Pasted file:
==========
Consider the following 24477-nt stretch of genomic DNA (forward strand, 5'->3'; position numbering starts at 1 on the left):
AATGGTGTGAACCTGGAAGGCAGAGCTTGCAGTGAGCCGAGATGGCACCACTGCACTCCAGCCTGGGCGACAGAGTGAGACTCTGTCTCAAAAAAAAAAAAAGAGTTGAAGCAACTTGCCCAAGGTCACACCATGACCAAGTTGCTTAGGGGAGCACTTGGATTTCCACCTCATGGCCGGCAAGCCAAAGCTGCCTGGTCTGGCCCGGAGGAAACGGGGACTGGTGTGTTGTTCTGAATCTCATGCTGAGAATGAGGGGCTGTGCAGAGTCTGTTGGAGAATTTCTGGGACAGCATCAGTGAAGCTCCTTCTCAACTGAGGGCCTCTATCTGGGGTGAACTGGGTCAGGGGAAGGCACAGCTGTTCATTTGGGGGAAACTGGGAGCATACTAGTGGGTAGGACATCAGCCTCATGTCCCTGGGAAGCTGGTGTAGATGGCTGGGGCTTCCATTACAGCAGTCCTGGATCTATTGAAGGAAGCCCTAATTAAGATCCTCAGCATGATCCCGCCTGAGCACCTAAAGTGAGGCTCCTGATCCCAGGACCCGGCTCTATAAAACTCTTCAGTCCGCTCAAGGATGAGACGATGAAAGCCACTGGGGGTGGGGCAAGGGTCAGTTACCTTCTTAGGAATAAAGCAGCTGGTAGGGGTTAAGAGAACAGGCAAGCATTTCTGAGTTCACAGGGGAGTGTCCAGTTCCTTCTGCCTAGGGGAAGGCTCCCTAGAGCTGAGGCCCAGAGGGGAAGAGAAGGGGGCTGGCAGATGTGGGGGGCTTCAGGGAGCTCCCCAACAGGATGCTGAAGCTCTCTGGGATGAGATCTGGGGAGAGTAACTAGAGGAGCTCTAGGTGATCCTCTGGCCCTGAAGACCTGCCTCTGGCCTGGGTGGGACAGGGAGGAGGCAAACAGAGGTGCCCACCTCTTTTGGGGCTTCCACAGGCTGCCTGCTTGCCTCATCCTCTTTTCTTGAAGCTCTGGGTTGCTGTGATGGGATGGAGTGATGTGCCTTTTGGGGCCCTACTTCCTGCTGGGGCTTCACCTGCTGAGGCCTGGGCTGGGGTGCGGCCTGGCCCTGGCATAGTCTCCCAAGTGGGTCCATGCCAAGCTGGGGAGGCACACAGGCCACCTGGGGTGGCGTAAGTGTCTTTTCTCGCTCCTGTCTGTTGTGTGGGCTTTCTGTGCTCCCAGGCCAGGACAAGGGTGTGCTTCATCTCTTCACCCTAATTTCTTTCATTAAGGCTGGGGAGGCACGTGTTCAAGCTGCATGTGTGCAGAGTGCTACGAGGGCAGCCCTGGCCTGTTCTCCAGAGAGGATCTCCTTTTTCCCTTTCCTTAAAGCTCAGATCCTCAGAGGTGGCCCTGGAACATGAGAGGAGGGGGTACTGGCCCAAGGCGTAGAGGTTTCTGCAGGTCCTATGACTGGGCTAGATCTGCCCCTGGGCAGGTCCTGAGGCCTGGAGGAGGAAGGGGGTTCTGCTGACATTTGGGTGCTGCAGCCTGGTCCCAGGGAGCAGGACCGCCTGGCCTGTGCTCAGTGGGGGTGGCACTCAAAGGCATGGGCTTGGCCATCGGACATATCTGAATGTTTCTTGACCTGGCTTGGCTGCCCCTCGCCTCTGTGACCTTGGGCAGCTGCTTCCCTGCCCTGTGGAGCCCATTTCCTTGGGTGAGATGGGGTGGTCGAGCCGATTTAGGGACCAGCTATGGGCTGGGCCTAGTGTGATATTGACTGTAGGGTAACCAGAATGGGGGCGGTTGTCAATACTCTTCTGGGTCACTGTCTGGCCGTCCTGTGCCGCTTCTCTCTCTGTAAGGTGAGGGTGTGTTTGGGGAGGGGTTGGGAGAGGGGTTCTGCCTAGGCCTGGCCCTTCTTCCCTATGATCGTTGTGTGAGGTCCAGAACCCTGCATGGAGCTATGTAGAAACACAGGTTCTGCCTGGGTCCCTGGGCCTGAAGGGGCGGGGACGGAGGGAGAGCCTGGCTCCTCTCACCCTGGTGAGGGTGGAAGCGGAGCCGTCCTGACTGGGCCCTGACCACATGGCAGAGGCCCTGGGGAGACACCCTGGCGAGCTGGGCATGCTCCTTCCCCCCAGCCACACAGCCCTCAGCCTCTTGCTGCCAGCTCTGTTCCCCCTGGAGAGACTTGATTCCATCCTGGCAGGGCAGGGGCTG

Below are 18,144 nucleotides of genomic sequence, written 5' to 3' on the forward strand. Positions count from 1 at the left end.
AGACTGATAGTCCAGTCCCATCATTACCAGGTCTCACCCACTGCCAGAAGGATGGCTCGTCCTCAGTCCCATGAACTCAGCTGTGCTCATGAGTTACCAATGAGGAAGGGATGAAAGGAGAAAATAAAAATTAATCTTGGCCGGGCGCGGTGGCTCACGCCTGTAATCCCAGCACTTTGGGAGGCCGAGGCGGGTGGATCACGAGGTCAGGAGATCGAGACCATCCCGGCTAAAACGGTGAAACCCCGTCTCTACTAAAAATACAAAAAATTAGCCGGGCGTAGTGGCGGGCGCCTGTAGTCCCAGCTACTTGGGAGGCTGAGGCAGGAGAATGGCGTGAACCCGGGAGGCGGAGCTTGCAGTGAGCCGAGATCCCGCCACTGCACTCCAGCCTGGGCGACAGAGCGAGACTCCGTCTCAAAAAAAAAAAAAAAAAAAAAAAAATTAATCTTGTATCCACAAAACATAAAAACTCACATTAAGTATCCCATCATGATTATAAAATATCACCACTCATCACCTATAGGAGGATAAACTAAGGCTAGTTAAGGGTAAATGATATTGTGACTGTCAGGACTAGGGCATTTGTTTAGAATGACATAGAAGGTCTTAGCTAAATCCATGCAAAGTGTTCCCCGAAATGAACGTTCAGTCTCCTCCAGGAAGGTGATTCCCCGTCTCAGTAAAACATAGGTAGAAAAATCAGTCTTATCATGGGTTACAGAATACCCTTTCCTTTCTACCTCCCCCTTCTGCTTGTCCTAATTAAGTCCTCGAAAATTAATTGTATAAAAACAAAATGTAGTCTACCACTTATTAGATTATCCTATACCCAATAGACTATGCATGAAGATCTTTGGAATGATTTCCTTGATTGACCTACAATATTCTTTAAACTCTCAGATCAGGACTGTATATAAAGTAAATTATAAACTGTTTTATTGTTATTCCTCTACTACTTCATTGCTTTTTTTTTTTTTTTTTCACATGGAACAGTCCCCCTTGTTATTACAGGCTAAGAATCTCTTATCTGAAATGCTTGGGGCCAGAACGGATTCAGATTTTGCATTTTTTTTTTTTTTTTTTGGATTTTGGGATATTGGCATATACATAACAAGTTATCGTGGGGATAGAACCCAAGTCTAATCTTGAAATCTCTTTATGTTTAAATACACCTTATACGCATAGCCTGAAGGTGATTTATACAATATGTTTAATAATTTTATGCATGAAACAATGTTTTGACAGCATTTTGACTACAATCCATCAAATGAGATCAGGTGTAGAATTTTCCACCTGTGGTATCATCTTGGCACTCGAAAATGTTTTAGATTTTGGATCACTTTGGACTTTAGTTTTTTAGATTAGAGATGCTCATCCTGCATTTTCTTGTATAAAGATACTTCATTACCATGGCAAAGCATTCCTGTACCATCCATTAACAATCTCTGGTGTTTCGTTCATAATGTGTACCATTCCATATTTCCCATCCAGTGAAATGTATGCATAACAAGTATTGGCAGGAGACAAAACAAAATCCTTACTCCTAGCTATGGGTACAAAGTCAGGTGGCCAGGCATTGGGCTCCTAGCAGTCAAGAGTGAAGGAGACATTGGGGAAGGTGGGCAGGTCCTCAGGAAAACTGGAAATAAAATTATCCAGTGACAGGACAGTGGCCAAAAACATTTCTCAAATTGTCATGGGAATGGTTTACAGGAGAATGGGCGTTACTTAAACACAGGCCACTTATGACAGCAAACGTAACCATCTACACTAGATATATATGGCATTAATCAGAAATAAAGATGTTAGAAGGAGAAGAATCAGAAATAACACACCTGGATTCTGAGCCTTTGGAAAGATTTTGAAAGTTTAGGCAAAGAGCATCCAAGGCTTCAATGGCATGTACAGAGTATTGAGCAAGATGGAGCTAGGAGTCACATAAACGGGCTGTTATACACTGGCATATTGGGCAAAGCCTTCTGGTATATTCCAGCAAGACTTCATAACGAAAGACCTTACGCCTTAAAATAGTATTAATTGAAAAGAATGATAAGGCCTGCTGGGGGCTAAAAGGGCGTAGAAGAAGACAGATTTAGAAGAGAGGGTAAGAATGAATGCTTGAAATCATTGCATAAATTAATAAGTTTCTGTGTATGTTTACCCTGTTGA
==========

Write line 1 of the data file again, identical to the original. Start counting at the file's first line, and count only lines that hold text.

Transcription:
Consider the following 24477-nt stretch of genomic DNA (forward strand, 5'->3'; position numbering starts at 1 on the left):